Founded in Norway nearly two centuries ago, Alf Lie 1836 creates a small number of exquisite timepieces for its elite international clientele
Not many companies are proud of how few items they’ve sold. But for watchmakers Alf Lie 1836, it’s a badge of honour and a symbol of exclusivity. “We have sold just 125,000 watches during our history,” says CEO Steinar Alvaer. “You’ll never find them for sale. I’ve tried to buy back Alf Lie watches and it’s impossible. That tells our story.”
It’s a story that stretches back over 180 years. Michael Paulsen founded the company in Oslo in 1836 and evidence of the enduring nature of his craftsmanship can be seen to this day – a clock he provided to the city’s university in 1853 is still in use. After Paulsen’s death, the company eventually transferred to the ownership of another Norwegian called Alf Lie, who spent some time in America – fulfilling personal orders for luminaries including Henry Ford – before returning to Norway, a master of his art. The Alf Lie brand became effectively the national timekeeper, providing clocks and watches to Norway’s royal family and providing the time signal for the Norwegian National Broadcasting Service.
This rigorous accuracy is only half the story. Expansion might be the goal of most businesses but, for Alf Lie, it has never been a priority. Instead, the brand is a byword for an aesthetic and even philosophical commitment to the marriage of form and function. This approach is evident in the company’s designs, which combine modernity and classicism to striking effect.
“All the parts we use are handmade by our team,” says Steinar. “The process from idea to finished watch can take up to two years.” While the company is now based in Geneva, the Grand Nor collection pays tribute to its Norwegian heritage; all sleek, clean lines and iconoclastic individuality. Another collection, Tribute To Life, is based on a famous design that Alf Lie used in the 1960s. “Our watches are part of a concept,” explains Steinar. “We are doing things that no other brands are doing. You don’t choose Alf Lie, Alf Lie chooses you. Our watches are worn by people who we like to think of as ambassadors. And we choose our clients accordingly.”
So how does this process work? Word of mouth is important. Alf Lie watches are acquired via Club Suites, an exclusive network of private events that are hosted in major cities including London, Geneva and Dubai. Invitees can handle watches and familiarize themselves with Alf Lie’s range. The firm’s watchmakers are on hand to explain the design and construction of their timepieces and answer questions. And, once a purchase is made, the finished watch will be delivered, by hand, to any destination in the world. “At this point,” says Steinar, “you are becoming part of a family.”
Alf Lie relies on the certainty that, in an era of disposability and mass production, the brand’s values of quality, craftsmanship and individuality are more resonant than ever. “Our clients are people who are looking for something special,” says Steinar.
“They want a real watch, just like they want a real car to drive or real art on their wall. Alf Lie has been out in front throughout its history. And we are still there. We have been asked to make cheaper watches but we’ve turned it down because it would kill the brand.”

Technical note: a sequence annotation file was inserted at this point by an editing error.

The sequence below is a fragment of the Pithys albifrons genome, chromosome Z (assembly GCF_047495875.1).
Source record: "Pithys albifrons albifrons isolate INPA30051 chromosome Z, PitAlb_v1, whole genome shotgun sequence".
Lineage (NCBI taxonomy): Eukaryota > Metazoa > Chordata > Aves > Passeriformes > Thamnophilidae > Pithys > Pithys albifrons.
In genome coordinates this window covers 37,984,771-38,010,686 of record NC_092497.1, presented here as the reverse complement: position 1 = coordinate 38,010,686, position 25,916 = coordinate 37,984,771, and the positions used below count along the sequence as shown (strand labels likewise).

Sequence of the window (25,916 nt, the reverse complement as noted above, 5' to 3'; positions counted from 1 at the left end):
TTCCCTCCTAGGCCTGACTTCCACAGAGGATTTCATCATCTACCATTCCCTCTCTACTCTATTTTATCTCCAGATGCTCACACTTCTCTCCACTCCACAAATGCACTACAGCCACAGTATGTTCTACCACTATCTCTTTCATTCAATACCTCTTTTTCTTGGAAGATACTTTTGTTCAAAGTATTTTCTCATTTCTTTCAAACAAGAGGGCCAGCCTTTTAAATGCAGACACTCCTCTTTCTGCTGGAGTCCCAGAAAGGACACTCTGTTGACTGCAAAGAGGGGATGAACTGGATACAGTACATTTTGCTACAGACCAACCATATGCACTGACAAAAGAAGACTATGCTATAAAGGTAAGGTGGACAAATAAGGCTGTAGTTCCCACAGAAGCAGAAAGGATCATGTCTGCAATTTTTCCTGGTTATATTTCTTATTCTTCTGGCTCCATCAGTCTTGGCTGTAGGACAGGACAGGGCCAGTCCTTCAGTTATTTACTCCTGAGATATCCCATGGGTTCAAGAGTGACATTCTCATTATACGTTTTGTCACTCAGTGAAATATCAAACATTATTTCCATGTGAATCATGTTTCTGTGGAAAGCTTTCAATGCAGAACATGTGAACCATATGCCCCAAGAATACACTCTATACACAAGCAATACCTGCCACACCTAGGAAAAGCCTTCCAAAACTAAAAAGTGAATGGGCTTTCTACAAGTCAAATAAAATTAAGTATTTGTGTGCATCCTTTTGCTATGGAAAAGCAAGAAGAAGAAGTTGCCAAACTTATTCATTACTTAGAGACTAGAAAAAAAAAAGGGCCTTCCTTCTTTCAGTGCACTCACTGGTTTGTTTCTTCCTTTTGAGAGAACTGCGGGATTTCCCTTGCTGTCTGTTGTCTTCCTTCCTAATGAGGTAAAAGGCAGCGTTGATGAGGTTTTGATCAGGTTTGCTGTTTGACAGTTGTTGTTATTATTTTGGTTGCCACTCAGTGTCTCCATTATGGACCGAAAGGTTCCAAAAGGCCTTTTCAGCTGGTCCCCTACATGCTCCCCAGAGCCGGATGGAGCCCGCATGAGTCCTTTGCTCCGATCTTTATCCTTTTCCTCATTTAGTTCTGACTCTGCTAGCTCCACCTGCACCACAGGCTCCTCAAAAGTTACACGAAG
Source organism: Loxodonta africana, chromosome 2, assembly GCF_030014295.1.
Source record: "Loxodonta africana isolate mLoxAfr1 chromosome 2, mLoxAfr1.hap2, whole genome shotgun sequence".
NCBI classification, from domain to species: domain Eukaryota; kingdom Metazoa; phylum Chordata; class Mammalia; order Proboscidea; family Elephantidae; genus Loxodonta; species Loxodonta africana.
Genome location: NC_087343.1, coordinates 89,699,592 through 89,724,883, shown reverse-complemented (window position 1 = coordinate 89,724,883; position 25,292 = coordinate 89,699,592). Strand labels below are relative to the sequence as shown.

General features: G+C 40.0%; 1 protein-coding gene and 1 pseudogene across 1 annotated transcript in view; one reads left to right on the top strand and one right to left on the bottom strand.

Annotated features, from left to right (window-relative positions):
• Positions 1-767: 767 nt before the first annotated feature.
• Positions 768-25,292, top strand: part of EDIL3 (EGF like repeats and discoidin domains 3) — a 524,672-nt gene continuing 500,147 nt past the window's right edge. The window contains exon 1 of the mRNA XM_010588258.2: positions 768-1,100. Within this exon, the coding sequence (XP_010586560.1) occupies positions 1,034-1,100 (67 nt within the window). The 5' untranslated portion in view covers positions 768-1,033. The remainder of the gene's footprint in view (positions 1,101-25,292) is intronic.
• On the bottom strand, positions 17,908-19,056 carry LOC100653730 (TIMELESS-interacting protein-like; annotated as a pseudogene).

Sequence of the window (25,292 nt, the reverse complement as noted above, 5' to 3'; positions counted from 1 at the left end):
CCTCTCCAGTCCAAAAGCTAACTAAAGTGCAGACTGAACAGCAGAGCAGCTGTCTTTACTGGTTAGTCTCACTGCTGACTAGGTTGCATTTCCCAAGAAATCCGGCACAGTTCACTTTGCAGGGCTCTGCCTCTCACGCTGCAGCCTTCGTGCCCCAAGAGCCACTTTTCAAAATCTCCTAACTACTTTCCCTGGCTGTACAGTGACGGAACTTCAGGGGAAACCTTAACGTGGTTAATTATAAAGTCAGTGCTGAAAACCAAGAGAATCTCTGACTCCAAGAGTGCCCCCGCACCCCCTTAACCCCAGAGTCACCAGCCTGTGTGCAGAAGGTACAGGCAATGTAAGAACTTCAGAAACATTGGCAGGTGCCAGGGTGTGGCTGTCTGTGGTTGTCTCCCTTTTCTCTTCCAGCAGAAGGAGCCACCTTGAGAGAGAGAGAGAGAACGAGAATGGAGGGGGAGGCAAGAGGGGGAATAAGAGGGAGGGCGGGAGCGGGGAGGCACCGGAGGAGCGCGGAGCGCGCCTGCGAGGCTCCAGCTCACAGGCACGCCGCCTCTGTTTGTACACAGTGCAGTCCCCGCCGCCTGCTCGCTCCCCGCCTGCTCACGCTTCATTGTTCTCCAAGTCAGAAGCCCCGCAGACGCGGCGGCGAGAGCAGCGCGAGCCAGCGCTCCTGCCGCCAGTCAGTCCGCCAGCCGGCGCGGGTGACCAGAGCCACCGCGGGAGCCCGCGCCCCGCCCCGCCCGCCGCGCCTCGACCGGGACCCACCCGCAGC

However, Alf Lie will collaborate if the match feels appropriate and their unique approach to their craft isn’t compromised. This, of course, limits the field – not many companies work to such exacting standards. However, last year, Alf Lie were approached by the Rolls-Royce Enthusiasts’ Club (RREC) to create a timepiece which is a celebration of the quality embodied by both Alf Lie and Rolls-Royce.
“This is an anniversary watch for the RREC,” says Steinar. “The dial we are creating for them is unique. Every dial is hand-crafted so no two watches will be identical. It’s like the Rolls-Royce itself.” The Tourbillon Automatic watch will be exclusively available to RREC members. Handmade in Geneva and consisting of 221 purpose-crafted parts, the watch itself will exemplify the traditional Alf Lie elegance.
Its design and finish, however, represent something new for the company. The craft of straw marquetry was pioneered in 17th century Europe but will represent the visual heart of this collaboration. The technique is every bit as painstaking as the construction of a perfect watch. Tiny slices of straw are tinted with dyes and then split, blade by blade. They are then flattened, cut to size and assembled, with extraordinary precision, onto a surface. The result is a decoration that requires no additional treatment as its texture is resistant to the ravishes of time. Straw marquetry retains an intense natural radiance, is incredibly light (which means that it can easily be accommodated within a watch) and, in the hands of a master, adaptable to multiple design possibilities.
In the context of the craftsmanship inherent in an Alf Lie watch, the marquetry brings an organic feel; a sense of a balance being found between the natural and the mechanical. It’s rare for Alf Lie to move outside of its small, trusted team. But this special edition watch represents a collaboration between artisans working at the highest level imaginable to produce a striking demonstration that innovation can be combined with timeless values of quality.
Each of these watches will be a testimony to both the craft of their creators and the personal values of their eventual owners. Still, an Alf Lie watch remains a mark of taste and authenticity. “We produce our watches in limited editions, maybe four, maybe 9, or 18,” confirms Steinar. “And this watch will be no different. We make something worth having.”